The field of Learning and Development seems to evolve slowly. Obviously technology has made a huge impact on our access to information, our ability to connect with one another and as a delivery vehicle but many commonly used theories, tools and teaching practices have been around for decades. One such theory or practice that has survived and seems to be in the spotlight again is 70-20-10.
In this challenging economic climate, investment in learning and development is often bumped down the priority list so it’s not surprising that learning programs purposefully built on the 70-20-10 concept are in favour. Based on 30 years of research and the underlying assumption that leadership is learned, the 70-20-10 concept was developed by Morgan McCall, Robert W. Eichinger and Michael M. Lombardo at the Centre for Creative Leadership
70-20-10 is shorthand for a learning approach that has consistently shown that:
- 70% of learning comes from on-the-job experiences
- 20% comes from people (particularly a role model or manager)
- 10% comes from formal courses and reading.
The concept provides a paradigm for thinking outside the traditional model of classes and courses. It proposes engaging managers with three clusters of experience: challenging assignments (70%), developmental relationships (20%), and coursework and training (10%).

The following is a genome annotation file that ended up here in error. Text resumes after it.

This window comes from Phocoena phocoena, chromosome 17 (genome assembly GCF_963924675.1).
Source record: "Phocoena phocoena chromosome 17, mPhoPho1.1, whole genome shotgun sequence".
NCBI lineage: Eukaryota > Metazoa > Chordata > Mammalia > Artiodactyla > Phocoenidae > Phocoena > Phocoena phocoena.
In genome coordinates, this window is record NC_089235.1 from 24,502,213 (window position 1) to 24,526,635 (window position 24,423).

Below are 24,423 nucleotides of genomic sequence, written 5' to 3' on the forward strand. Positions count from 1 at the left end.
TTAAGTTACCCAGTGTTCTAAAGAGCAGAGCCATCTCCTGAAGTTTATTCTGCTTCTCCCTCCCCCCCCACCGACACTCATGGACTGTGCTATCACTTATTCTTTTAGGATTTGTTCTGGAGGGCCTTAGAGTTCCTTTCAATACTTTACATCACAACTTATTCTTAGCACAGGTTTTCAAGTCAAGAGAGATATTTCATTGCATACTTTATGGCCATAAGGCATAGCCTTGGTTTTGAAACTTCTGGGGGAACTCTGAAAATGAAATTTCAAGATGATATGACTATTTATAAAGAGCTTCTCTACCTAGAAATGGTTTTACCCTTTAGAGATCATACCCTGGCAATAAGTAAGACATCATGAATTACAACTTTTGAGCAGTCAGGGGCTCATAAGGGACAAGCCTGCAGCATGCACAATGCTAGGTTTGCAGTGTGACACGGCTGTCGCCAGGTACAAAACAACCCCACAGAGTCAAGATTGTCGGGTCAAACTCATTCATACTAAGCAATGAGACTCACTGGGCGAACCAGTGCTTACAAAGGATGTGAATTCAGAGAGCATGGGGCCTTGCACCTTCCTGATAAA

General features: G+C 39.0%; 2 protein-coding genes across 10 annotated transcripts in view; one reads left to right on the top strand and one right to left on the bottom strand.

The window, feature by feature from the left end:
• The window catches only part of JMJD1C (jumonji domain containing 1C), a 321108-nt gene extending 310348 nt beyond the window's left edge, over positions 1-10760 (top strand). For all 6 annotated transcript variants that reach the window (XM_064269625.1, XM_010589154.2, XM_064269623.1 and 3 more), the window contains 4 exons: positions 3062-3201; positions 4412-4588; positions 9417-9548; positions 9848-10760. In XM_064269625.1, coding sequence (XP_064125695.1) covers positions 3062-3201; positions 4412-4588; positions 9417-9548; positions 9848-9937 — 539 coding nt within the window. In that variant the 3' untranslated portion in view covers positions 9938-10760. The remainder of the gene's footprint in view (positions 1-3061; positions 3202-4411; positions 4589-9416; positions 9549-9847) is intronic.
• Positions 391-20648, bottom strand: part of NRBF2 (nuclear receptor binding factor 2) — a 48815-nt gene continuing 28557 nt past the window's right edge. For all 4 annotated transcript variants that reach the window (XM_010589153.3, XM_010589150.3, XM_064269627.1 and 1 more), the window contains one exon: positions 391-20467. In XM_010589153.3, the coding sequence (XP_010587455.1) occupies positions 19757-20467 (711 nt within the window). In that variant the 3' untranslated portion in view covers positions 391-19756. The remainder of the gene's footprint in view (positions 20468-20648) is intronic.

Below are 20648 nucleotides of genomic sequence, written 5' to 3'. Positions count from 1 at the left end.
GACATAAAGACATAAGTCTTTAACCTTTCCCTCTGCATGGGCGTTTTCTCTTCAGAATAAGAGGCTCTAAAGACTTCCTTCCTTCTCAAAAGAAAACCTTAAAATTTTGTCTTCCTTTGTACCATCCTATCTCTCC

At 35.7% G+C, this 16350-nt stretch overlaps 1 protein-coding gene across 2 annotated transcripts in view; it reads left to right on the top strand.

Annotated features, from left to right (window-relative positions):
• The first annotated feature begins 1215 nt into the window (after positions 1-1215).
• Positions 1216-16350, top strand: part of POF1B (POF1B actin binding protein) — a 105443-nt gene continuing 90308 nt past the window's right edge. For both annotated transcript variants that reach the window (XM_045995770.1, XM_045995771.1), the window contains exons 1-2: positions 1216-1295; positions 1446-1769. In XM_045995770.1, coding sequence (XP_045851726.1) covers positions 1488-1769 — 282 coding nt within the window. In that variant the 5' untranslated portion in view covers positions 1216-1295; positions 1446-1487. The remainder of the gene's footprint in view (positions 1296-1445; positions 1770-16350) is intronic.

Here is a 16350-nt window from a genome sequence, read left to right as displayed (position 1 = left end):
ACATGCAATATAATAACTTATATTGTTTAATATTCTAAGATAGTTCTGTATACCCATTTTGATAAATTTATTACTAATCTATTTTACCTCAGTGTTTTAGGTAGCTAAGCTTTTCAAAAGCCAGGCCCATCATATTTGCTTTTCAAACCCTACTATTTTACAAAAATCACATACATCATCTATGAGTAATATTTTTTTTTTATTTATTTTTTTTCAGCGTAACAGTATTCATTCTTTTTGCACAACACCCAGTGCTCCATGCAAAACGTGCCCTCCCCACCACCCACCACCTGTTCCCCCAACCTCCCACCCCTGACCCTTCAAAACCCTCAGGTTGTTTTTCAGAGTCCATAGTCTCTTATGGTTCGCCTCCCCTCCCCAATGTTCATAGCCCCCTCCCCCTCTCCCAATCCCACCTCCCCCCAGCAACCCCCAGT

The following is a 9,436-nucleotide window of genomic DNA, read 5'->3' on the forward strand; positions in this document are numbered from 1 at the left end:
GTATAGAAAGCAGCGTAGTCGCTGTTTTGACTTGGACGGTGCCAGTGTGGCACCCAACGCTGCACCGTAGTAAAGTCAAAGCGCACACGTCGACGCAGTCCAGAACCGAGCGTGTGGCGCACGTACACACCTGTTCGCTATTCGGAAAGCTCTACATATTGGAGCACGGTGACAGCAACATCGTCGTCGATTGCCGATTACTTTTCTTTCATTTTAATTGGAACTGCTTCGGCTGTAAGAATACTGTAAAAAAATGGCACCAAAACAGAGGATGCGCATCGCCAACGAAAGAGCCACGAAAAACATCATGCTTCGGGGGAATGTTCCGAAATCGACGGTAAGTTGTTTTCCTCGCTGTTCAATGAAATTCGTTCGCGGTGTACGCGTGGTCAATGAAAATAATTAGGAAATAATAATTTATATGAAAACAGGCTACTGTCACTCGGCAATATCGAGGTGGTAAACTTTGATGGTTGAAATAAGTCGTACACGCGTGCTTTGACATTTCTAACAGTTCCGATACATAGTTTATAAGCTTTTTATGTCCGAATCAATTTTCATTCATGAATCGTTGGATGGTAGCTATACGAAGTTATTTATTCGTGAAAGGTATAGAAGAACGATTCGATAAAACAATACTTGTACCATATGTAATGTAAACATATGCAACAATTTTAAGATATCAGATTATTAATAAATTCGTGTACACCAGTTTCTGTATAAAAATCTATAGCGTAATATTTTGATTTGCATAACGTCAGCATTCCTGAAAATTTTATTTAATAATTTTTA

It values the on-the-job informal learning that is often more effective, less expensive and more relevant. But informal doesn’t have to mean random – paired with clear direction, relevant situations, supportive feedback and a guiding framework, informal learning can be instantly applicable and transformative.
Challenging to apply and now questioned by some, the 70-20-10 concept and proportions should be considered a guide rather than a rule. It is an idea that seeks to foster learning from experience, lifting internal collaboration and dialogue in the way we develop our people.
Recent research has questioned the veracity of the formula. One prominent thinker in the area advocates an increased focus on coaching and mentoring. Another suggests that the formula needs to factor in social activities that boost a person’s learning capacity. Others identify particular industries, such as finance, that demand upwards of 30% for traditional coursework.
We don’t disagree. But the 70-20-10 approach – as a guide, not a rule – still resonates strongly with the Peak Performance team. If anything, we’d like to see more focus on the 20%: more conversation and learning from each other; more dialogue than download. Because we know it works.
if you’d like to explore more effective ways of developing your people leaders.